Twitter for Lawyers: The Simplest Way to Schedule Tweets and Track Your Links

I started writing this post on Monday and, as often happens in social media, two big-name bloggers beat me to the punch with a level of thoroughness that left little to elaborate upon. So instead, I’ll crib, credit and cobble together some excerpts from those posts to make my point.

The condensed version is that lawyers who’ve been sitting on the Twitter sidelines, as well as Twitter veterans who want to boost their effectiveness, should immediately set up a Buffer account to schedule your tweets and a  bitly URL shortener account to monitor the activity of the links you’re tweeting.

What is Buffer? from Joel Gascoigne on Vimeo.

I’ve been tweeting and commenting a lot about tweet scheduling app Buffer lately, and Jay Baer came over the top with a full-throated endorsement this week:

“One of my favorite Twitter add-ons is Buffer, an easy-to-use service that allows you to quickly queue up many tweets at one time, with those missives and bon mots then automatically parceled out one at a time on a schedule you determine.(Buffer also works for Facebook)

For people like me that do a lot of curation via Twitter, this is a real workflow advantage. Instead of finding and tweeting interesting content several times daily, I can scan dozens of blogs and email newsletter and RSS feeds in one sitting in the morning, and then use the Buffer browser app to set up tweets throughout the day. Doing so allows me to focus my other Twitter interactions on engagement and response, rather than curation.”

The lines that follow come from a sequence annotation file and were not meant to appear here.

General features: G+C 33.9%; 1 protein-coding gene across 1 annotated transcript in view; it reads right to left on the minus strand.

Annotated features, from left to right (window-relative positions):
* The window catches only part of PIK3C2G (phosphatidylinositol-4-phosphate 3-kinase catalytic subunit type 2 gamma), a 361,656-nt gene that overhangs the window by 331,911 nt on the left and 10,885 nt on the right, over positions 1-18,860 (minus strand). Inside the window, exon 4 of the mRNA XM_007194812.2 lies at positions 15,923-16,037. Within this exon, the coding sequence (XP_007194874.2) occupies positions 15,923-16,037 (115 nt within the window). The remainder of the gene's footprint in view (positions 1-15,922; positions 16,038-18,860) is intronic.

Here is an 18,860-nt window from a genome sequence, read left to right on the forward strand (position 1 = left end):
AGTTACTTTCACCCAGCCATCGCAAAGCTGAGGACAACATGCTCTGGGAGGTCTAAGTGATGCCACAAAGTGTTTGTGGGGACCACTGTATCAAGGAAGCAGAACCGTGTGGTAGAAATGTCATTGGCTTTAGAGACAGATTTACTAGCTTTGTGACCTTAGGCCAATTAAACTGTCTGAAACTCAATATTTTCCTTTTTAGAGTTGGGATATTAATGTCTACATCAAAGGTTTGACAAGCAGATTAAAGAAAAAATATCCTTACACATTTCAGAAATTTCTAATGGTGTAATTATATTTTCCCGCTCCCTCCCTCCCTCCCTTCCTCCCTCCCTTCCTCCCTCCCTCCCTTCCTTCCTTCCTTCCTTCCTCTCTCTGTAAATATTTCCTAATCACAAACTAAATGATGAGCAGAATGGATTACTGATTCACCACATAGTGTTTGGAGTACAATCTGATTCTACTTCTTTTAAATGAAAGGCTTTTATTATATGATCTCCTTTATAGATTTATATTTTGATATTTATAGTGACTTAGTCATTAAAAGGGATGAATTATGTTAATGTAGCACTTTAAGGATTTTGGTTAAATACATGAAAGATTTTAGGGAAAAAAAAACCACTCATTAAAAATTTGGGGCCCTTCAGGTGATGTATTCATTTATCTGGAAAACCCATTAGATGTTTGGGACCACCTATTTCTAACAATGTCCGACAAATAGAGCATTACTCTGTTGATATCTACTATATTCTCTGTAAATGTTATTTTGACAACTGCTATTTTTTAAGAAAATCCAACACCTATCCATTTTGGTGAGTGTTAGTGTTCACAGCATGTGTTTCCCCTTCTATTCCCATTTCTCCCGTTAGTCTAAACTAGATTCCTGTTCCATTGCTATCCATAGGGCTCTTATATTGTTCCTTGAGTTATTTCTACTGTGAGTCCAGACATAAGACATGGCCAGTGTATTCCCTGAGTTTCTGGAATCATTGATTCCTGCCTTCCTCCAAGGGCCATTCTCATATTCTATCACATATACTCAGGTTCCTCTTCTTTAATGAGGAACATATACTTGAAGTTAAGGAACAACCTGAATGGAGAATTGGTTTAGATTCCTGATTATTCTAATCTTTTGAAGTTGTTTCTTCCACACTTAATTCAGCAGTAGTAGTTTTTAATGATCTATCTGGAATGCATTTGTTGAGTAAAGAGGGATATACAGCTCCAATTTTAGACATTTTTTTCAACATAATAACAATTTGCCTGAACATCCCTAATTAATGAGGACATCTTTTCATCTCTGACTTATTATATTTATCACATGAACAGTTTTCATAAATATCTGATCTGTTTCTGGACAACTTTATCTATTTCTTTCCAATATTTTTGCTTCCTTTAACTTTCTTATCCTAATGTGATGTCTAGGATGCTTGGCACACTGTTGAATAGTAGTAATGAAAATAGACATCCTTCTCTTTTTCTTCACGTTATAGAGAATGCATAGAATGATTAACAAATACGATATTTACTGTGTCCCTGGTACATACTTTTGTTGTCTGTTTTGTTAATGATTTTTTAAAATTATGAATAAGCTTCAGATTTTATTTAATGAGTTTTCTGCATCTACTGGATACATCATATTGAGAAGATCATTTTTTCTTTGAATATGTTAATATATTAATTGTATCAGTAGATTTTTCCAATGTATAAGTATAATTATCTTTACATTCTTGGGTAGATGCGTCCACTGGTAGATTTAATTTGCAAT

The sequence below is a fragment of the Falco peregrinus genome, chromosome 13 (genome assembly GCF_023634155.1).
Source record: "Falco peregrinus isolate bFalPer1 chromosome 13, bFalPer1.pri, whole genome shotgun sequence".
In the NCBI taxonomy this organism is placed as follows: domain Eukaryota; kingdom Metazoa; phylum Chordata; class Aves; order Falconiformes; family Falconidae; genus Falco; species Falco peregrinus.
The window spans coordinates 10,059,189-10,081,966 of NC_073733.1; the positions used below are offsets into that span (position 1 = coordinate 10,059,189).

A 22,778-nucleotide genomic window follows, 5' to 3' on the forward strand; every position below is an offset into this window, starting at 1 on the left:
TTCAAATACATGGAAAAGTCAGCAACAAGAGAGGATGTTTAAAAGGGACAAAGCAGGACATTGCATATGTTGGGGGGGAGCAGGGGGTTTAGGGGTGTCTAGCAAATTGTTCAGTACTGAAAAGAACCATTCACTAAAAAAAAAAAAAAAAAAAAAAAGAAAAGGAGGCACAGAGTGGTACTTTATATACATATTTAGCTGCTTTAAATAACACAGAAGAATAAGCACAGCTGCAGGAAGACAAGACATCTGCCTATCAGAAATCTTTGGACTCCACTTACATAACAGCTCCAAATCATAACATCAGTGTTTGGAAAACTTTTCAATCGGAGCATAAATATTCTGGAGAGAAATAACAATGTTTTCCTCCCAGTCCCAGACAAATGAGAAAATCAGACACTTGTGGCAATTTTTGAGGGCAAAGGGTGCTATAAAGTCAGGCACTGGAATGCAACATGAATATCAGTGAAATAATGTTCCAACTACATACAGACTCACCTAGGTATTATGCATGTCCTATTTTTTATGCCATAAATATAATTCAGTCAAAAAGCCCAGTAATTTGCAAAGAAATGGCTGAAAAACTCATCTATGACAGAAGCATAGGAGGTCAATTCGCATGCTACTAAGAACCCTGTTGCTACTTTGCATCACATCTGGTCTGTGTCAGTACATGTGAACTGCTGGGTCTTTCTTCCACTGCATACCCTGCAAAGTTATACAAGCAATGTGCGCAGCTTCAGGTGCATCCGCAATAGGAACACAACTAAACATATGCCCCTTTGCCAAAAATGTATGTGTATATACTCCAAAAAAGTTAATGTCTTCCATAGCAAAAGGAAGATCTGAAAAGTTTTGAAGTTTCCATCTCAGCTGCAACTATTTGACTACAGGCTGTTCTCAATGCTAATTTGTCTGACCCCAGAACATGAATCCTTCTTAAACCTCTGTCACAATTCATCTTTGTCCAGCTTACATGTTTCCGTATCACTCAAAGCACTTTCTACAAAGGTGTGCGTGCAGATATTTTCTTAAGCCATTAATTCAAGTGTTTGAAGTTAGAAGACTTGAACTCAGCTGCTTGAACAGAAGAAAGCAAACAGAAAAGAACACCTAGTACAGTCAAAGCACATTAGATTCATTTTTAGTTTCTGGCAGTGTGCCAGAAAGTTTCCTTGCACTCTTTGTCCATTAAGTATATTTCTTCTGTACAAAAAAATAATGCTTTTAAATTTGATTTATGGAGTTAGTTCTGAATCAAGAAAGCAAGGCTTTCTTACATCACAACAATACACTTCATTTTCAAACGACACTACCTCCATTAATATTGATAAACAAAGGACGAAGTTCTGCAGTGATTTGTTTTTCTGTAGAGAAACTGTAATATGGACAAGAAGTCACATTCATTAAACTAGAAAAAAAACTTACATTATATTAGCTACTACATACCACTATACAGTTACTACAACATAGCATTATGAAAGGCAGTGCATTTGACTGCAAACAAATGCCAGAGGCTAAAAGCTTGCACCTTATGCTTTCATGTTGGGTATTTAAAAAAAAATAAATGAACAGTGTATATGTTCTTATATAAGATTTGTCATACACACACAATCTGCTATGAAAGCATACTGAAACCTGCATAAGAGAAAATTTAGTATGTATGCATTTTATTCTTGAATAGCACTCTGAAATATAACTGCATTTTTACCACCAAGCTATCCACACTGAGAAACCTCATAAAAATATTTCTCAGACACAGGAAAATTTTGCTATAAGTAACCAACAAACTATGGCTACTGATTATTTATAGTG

“Buffer automatically sets up your tweets to be sent when more people tend to be using Twitter, naturally increasing potential audience for many Buffer users. You can override the Buffer default settings (as I do) to Tweet more often, on a more diffuse pattern, to include nights and weekends, and/or to Tweet closer to the top and bottom of the hour.”

I you’re unfamiliar with, here’s Danny Brown’s elegant summary:

“Primarily a URL shortener to make it easier to share blog URL’s on space-restricted platforms like Twitter, (like Hootsuite and BackType) offers a great mix of analytics about the amount of shares each post got, as well as the top referrers so you can see where the links were shared the most. metrics summary

Additionally, much like other analytic services, also gives you a breakdown of the countries that have clicked through on your link. This is ideal for getting a better understanding of your readers, and whether you need to install a translation option or not.

You can also gauge when the most popular time of day (and day of the week) seems to be for your links, so you can then schedule tweets to go out at these times to maximize the chance for extra blog traffic at these times.

The services offers free and premium versions, with the premium option offering branded links, a more in-depth dashboard and integration with other social media platforms.”

Have you tried either Buffer or Give them a shot. The free versions are plenty useful.